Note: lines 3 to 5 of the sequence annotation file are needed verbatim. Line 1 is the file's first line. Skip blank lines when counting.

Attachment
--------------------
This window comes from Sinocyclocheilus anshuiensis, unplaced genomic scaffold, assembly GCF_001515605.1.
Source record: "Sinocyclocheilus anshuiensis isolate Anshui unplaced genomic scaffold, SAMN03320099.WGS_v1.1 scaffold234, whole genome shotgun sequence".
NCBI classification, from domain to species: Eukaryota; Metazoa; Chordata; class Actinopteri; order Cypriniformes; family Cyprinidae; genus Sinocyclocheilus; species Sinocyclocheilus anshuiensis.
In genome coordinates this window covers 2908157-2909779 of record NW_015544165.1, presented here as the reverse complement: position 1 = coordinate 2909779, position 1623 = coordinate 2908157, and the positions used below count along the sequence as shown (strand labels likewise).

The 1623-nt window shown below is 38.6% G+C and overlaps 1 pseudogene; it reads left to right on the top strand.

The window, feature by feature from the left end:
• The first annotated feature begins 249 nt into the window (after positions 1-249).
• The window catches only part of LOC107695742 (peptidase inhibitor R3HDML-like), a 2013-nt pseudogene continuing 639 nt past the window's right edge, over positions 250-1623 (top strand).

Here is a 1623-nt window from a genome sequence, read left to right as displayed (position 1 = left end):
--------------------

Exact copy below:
NCBI classification, from domain to species: Eukaryota; Metazoa; Chordata; class Actinopteri; order Cypriniformes; family Cyprinidae; genus Sinocyclocheilus; species Sinocyclocheilus anshuiensis.
In genome coordinates this window covers 2908157-2909779 of record NW_015544165.1, presented here as the reverse complement: position 1 = coordinate 2909779, position 1623 = coordinate 2908157, and the positions used below count along the sequence as shown (strand labels likewise).

The 1623-nt window shown below is 38.6% G+C and overlaps 1 pseudogene; it reads left to right on the top strand.